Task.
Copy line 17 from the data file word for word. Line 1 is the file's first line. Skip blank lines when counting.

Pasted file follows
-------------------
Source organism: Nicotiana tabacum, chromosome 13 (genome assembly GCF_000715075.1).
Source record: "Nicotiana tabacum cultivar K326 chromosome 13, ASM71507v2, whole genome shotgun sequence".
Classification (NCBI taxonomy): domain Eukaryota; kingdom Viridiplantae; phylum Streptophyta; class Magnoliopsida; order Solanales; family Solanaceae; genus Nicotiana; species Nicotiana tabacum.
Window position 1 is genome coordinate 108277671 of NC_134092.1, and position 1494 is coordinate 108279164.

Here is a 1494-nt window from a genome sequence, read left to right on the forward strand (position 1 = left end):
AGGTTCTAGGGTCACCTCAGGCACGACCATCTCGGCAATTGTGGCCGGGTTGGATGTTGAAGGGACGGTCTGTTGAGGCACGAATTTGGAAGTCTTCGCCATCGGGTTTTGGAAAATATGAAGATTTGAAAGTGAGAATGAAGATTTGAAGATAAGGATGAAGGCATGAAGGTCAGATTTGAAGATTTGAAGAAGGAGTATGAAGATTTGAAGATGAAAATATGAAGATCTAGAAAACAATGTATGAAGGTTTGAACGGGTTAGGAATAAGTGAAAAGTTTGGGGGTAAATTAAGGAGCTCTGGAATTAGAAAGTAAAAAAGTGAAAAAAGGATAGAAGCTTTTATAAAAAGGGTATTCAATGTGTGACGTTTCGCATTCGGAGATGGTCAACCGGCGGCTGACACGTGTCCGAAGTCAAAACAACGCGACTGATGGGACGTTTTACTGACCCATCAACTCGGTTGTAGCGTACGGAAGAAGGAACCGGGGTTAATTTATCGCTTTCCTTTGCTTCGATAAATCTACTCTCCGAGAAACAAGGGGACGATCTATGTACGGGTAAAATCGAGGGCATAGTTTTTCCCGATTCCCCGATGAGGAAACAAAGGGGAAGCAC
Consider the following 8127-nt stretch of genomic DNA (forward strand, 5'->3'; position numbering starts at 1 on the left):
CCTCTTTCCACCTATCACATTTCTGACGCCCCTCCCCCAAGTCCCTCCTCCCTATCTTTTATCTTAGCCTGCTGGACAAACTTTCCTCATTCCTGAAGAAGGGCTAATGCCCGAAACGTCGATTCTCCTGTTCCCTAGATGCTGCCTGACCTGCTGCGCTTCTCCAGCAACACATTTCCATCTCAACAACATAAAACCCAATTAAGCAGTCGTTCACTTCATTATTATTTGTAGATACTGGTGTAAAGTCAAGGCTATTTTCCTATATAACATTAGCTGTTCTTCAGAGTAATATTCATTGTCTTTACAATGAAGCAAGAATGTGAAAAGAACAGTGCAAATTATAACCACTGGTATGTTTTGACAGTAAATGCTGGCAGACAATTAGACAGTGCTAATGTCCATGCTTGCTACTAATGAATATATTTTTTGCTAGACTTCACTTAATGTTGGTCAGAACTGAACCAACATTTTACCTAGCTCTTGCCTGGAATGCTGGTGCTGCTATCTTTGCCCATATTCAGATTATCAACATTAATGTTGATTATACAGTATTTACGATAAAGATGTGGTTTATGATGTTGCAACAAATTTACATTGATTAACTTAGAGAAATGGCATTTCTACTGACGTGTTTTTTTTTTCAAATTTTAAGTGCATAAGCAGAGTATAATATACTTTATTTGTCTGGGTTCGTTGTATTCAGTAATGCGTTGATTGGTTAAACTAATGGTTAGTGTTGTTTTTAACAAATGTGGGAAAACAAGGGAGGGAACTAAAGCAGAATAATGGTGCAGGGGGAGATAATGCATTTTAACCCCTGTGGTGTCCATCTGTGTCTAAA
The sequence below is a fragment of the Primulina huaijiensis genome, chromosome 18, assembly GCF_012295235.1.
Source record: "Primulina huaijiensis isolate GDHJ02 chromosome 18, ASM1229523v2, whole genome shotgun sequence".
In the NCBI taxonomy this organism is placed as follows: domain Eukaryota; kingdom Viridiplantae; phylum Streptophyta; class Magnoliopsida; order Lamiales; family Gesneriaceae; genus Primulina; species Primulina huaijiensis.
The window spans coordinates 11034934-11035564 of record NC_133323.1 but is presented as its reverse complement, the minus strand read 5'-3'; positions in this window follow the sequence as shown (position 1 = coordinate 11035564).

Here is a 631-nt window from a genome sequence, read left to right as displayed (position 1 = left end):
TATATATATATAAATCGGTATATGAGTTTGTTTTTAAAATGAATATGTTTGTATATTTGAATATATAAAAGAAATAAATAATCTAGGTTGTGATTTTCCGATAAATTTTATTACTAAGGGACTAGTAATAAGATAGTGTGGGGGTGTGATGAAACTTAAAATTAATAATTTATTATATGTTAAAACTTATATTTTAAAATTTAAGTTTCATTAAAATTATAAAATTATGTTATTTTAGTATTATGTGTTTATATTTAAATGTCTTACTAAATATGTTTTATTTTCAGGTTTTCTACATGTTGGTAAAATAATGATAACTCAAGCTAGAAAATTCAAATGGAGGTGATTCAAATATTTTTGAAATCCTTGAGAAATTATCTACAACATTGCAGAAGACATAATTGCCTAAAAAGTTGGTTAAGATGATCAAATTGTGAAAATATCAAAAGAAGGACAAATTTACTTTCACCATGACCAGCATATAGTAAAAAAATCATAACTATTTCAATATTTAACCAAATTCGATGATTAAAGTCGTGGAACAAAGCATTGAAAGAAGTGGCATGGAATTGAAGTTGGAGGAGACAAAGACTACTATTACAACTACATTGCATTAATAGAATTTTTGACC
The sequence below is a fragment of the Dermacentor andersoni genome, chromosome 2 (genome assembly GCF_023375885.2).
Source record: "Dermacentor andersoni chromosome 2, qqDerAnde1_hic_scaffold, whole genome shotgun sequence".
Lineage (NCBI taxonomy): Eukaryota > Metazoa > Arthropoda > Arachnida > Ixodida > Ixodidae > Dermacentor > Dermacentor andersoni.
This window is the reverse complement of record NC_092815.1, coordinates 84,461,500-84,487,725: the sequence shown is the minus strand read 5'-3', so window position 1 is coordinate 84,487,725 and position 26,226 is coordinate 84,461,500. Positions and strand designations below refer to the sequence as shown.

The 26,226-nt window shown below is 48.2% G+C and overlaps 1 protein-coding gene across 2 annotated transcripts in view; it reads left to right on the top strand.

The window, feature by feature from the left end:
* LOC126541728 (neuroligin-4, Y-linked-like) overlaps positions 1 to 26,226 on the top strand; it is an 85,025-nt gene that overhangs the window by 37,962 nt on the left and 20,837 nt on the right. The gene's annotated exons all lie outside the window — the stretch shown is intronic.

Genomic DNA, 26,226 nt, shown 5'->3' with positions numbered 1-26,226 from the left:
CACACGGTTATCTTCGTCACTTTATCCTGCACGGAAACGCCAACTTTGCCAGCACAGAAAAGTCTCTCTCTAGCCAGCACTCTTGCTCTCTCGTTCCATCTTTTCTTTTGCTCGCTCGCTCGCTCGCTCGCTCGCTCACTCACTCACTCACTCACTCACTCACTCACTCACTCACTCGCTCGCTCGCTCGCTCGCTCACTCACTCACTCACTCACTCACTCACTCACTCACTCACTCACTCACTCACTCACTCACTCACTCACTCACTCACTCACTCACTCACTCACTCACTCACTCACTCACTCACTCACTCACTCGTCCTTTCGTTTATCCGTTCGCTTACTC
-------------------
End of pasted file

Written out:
Lineage (NCBI taxonomy): Eukaryota > Metazoa > Arthropoda > Arachnida > Ixodida > Ixodidae > Dermacentor > Dermacentor andersoni.